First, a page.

Here Bill describes the devolution that troubled early advocates of MM:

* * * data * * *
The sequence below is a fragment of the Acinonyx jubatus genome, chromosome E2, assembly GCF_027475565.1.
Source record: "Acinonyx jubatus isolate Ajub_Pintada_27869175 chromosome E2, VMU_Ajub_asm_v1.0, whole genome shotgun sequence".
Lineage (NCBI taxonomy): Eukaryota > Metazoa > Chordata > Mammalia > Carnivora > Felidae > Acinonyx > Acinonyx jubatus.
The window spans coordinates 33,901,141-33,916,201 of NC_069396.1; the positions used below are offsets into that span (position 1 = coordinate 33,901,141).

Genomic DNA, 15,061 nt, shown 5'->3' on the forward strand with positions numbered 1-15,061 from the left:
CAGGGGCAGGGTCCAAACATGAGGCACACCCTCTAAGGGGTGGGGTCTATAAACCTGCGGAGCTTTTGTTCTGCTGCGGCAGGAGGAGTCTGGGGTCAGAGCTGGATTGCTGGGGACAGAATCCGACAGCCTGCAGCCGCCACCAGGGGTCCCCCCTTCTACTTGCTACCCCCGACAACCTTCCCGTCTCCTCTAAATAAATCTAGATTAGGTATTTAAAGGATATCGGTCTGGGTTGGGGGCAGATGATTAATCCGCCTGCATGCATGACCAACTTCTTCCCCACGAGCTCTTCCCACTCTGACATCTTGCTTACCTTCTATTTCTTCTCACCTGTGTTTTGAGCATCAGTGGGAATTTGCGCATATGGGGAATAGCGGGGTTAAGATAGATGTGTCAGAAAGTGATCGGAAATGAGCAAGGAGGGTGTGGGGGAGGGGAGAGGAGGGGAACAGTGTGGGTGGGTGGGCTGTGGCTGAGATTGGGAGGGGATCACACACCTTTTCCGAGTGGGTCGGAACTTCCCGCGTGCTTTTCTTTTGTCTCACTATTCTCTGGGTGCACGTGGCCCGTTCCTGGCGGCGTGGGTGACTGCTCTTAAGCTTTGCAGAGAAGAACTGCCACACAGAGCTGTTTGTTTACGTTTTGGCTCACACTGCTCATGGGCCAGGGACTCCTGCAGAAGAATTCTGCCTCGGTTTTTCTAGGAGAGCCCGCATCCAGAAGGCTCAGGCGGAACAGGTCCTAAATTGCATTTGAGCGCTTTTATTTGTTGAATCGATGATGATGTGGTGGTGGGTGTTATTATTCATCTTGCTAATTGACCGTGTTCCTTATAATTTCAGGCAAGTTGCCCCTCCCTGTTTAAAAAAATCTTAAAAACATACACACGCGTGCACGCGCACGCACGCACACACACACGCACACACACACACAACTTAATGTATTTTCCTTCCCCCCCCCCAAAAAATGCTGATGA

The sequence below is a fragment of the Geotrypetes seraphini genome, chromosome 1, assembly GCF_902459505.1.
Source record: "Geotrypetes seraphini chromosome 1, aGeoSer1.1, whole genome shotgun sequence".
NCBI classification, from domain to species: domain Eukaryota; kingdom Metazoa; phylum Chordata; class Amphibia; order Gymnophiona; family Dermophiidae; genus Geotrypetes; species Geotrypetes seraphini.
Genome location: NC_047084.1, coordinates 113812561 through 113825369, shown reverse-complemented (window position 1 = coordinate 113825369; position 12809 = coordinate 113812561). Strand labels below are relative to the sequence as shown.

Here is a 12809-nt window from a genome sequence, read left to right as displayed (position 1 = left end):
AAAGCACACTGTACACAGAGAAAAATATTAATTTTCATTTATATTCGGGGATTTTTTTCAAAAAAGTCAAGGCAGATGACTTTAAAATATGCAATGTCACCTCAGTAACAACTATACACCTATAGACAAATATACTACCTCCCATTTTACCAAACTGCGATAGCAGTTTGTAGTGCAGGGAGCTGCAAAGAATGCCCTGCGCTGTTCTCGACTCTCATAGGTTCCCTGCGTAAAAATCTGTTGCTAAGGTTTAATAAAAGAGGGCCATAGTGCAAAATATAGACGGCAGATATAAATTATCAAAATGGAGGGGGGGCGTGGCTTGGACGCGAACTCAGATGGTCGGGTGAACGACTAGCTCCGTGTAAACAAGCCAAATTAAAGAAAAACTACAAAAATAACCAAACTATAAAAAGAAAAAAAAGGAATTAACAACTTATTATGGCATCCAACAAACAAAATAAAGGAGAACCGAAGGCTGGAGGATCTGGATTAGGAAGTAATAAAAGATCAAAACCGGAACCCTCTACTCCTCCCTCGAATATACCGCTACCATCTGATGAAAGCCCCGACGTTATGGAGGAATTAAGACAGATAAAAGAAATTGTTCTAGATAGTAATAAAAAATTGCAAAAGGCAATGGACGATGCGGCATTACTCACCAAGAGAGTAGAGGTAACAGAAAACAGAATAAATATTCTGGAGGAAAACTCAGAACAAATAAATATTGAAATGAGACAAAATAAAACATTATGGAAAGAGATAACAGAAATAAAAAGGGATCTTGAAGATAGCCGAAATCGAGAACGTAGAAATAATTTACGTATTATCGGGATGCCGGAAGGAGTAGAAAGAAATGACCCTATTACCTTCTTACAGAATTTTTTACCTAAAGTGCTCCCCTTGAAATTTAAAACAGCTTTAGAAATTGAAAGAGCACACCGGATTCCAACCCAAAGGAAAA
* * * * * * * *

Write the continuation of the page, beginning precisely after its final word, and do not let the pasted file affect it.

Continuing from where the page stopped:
The regulation and mass diffusion of MM in the 1970s and 1980s was accompanied by changes in treatment philosophy and clinical protocols. The most significant of these changes in terms of recovery orientation included a shift in emphasis from personal recovery to reduction of social harm; increased preoccupation with regulatory compliance; widening variation in the quality of MM programs; the reduction of average methadone doses to subtherapeutic levels; arbitrary limits on the length of MM treatment; pressure on patients to taper and end MM treatment; the erosion of ancillary medical, psychiatric, and social services; and a decreased emphasis on therapeutic alliance between MM staff and MM patients. The definition of recovery during this period shifted from a focus on global health and functioning to an almost exclusive preoccupation with abstinence—then defined as including cessation of methadone pharmacotherapy. The public face of MM became defined by the worst MM clinics and the least stabilized MM patients.